The Personal Disquiet of

Mark Boulton

Penguins in Perth

– May 17th, 2006 –

When Emma and I were in Perth, more specifically Fremantle, on a ‘find a pair of decent flip-flops’ mission, we happened upon a small second-hand book store. Normally, I tend to walk past second hand book shops (as they’re usually crammed full of Mills and Boon’s), but something caught my eye with this one. Shelves and shelves of second hand Penguin books dating back to the 1940’s. I couldn’t resist.

For those who attended the panel I was on at South By South West this year, Traditional Design and New Technology, you may recall me mentioning a book on the history of Penguin Book cover design, called Penguin By Design by Phil Baines. It’s a wonderful book, and currently selling for a little over a tenner, I’d say it’s a must for any graphic designer. Anyway, back to the book store…

Emma was very patient (as usual!), as I cooed over the various designs and then decided on my three purchases. I could have bought a lot more, but as it was we were both over weight with our baggage and British Airways are harsh when it comes to overweight bags.

In the end, I settled on three books to begin my collection:

The horizontal grid

The first book sports the classic Penguin cover design which first appeared in 1935. The design was created by Edward Young, who became the company’s first Production Manager. Young devised a system of colours to indicate subject matter - orange for fiction, green for crime, dark blue for biography, pink for travel and adventure and red for plays. These aspects of the design, as Baines points out, far outlasted this design.

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p> Horizontal grid designed by Edward Young

Horizontal grid designed by Edward Young in 1935. A design classic.

I’m sure you’ll agree, the typography is indicative of the period and the use of Gill Sans, as I wrote a while ago, gives the Penguin books a quintasentially British feel.

It was a bonus that the shop happened to have a copy of ‘Of Mice and Men’, one of my favourite short stories.

Redesigned Pelicans

This book belonged, I think, to my wife’s grandfather (although it may be my mother-in-law’s), but in any case it’s a classic. Not only the subject, which if you live in Wales like myself, even today is a good start into understanding the rich culture of this nation, but the design is a classic.

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p> Redesigned Pelicans, redesigned in 1949 by Jan Tschichold

Redesigned Pelican cover. Designed in 1949 by Jan Tschichold.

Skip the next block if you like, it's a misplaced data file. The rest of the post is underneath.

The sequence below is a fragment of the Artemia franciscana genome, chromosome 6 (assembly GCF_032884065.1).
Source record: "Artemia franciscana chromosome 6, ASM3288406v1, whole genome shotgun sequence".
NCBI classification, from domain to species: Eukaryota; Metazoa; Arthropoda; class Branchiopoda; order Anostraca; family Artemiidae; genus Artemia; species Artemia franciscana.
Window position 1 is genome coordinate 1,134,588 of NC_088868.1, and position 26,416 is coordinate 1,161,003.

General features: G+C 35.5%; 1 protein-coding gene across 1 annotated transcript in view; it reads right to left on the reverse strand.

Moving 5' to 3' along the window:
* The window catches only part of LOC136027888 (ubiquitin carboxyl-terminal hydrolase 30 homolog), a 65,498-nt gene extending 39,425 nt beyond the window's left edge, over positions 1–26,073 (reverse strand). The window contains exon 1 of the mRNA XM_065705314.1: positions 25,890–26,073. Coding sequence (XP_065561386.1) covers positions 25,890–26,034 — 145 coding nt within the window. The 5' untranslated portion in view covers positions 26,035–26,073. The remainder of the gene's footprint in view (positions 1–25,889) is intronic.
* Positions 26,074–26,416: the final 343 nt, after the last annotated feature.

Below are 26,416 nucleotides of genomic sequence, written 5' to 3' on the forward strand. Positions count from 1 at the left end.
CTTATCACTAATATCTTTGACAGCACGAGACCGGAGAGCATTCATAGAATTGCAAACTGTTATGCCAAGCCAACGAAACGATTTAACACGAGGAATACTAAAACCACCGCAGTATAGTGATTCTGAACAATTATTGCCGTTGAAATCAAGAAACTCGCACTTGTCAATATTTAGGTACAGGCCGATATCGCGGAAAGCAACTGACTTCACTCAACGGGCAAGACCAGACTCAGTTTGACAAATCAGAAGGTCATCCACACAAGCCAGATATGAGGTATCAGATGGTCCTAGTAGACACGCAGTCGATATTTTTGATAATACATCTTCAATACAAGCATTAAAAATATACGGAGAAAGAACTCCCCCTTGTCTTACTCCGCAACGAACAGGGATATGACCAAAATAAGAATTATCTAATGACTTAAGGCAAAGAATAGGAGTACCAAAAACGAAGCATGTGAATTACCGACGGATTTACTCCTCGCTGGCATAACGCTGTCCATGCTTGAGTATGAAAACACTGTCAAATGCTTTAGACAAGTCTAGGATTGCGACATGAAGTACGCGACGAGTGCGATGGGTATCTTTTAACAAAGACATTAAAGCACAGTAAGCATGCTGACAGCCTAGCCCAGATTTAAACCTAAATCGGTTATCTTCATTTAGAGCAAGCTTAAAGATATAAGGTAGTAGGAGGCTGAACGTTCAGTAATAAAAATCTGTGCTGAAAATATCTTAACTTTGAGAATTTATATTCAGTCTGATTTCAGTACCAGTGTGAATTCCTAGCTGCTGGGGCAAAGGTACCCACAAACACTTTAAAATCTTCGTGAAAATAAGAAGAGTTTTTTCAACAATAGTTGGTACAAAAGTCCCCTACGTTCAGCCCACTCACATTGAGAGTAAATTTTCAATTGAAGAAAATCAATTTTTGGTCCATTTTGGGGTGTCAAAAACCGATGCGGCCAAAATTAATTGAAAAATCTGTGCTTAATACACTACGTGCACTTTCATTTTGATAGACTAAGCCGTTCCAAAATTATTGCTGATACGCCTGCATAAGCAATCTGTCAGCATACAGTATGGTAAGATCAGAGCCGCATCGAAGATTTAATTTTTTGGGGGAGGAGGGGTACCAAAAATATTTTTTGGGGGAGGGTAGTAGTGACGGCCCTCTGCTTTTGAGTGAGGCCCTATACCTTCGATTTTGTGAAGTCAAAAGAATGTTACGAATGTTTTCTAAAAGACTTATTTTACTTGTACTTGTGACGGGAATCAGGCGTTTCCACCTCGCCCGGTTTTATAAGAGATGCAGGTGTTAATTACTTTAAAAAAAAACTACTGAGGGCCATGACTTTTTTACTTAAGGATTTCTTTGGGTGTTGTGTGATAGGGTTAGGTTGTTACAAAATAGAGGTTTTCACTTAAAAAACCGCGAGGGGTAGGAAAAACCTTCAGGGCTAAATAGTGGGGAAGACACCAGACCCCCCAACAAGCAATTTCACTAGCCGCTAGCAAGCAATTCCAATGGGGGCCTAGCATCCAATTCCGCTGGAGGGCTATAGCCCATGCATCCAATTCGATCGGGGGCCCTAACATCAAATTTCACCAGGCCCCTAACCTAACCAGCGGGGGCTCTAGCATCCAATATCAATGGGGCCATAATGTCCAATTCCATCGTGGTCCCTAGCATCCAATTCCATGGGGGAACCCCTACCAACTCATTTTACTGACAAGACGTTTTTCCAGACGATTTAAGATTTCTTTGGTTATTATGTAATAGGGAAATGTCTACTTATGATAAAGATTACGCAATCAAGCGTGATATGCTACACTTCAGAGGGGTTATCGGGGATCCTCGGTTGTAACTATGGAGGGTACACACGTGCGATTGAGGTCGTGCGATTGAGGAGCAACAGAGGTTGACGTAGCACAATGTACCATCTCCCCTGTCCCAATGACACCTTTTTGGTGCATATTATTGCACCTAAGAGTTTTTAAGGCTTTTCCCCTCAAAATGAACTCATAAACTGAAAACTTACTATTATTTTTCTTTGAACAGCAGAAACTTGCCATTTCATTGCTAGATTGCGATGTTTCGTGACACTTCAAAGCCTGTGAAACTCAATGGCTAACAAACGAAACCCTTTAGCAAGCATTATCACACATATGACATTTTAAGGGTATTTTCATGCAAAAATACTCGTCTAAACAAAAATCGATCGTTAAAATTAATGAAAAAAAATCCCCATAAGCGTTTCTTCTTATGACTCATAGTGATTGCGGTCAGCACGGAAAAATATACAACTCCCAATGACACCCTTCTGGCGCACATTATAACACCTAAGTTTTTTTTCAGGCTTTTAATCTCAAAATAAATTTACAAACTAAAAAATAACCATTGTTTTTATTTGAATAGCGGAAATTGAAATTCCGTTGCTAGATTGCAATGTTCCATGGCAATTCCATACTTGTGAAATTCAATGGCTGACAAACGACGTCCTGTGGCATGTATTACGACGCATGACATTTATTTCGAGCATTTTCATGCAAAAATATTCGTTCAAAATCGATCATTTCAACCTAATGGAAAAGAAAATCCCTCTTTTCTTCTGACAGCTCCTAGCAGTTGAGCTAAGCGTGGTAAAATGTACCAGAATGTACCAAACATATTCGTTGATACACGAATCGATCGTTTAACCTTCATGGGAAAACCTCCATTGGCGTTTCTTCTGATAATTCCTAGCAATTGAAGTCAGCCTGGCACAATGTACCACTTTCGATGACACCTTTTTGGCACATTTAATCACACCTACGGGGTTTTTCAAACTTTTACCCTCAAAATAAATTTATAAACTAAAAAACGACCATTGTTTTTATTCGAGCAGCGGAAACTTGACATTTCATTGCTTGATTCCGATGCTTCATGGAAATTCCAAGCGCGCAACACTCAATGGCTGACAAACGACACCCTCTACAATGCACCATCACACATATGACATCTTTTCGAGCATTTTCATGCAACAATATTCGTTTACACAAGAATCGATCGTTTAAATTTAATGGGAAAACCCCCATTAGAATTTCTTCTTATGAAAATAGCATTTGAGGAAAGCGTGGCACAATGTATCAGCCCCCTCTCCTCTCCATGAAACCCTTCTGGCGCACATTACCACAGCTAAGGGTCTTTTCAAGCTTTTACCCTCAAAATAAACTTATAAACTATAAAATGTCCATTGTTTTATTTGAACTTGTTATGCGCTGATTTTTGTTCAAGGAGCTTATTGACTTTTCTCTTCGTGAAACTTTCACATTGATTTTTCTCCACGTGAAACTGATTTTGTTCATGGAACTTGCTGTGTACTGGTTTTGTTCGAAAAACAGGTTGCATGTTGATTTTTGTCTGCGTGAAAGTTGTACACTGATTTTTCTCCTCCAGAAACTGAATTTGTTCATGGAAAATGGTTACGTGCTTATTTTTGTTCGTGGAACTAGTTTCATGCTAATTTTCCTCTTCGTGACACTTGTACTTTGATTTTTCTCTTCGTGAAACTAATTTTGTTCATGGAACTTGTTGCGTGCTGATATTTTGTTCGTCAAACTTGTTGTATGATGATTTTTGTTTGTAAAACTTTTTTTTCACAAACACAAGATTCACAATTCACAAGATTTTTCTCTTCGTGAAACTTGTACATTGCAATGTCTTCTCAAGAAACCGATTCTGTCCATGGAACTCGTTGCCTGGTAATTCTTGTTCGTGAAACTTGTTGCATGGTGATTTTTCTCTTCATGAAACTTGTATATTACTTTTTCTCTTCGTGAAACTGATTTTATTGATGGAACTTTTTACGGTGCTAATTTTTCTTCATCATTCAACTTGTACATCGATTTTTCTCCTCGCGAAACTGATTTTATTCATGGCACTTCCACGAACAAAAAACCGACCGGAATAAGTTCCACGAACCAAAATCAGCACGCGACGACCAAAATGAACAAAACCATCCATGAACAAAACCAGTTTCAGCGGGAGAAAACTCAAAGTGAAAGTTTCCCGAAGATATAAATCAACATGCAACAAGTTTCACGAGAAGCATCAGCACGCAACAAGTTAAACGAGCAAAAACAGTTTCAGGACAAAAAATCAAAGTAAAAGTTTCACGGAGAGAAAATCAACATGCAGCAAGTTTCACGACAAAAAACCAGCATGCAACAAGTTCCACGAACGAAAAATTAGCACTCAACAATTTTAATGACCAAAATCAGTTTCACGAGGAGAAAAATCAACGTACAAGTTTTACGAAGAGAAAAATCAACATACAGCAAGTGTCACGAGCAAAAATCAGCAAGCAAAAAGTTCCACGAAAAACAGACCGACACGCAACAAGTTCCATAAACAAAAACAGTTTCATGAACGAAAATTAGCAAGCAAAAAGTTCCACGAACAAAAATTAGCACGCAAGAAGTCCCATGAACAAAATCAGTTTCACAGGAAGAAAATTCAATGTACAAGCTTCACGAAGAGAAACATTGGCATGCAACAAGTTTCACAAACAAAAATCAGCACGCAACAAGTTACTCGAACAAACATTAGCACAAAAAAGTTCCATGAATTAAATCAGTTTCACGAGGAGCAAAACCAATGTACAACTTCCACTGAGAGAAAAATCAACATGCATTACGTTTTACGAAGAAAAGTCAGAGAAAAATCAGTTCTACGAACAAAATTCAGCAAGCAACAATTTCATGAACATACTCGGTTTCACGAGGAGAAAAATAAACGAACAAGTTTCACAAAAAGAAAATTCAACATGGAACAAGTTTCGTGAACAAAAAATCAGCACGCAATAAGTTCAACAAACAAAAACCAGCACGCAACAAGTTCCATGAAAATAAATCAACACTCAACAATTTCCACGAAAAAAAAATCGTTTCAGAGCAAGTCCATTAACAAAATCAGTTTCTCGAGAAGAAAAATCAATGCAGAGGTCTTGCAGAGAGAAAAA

Begun in 1949 by Jan Tschichold, the cover design was a departure from the horizontal grid. As shown here the central panel was normally purely typographic, but sometimes there would be the odd woodcut illustration. For me, what defines these early Pelican books is the colour. The Teal, white and black colourway (although working under huge budget and technical constraints), work incredibly well and stand the test of time.

The Marber Grid, 1962

These are beautiful book covers, and apparently quite rare when compared to the other books. Maybe it’s something about Perth’s isolation which meant that these books were kept out of the hands of collectors, but I was lucky enough to pick a couple up (there were only about half a dozen of each in the shop compared to hundreds of the other designs).

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p> Marber grid, designed by Romek Marber in 1962

I really couldn’t resist these. Beautiful grid design, typography and illustration. (Apologies for the flash)

The Marber grid was designed in 1962 by Romek Marber after being commissioned by Penguin. He went on to design over seventy covers.

The colourways devised by Young in the 40’s were retained by Marber (although slightly tweaked). Shown here is a green crime book and a blue biography.

The typography and grid are perhaps the most striking of these designs. Marber used Intertype Standard (a version of Akzidenz Grotesk) for all the typography as it offered more flexibility in terms of weights compared to typefaces such as Helvetica. The Swiss influence in the design in interesting. I feel, although they are beautiful covers, that the Penguin books of this time lost their ‘Britishness’. A move over to a more European design aesthetic would obviously help sales into the Eurpoean market. However, I can’t help feeling that some of the Penguin brand was lost in the translation.

The beginning of a rather sad hobby?

It would be very tempting to get more of these books. The design is simply stunning in most Penguin books from the early 40’s right through until the 70’s. I’d like more, but to be honest I just don’t have the room. Maybe I should clear out the shed.

Filed in: design.

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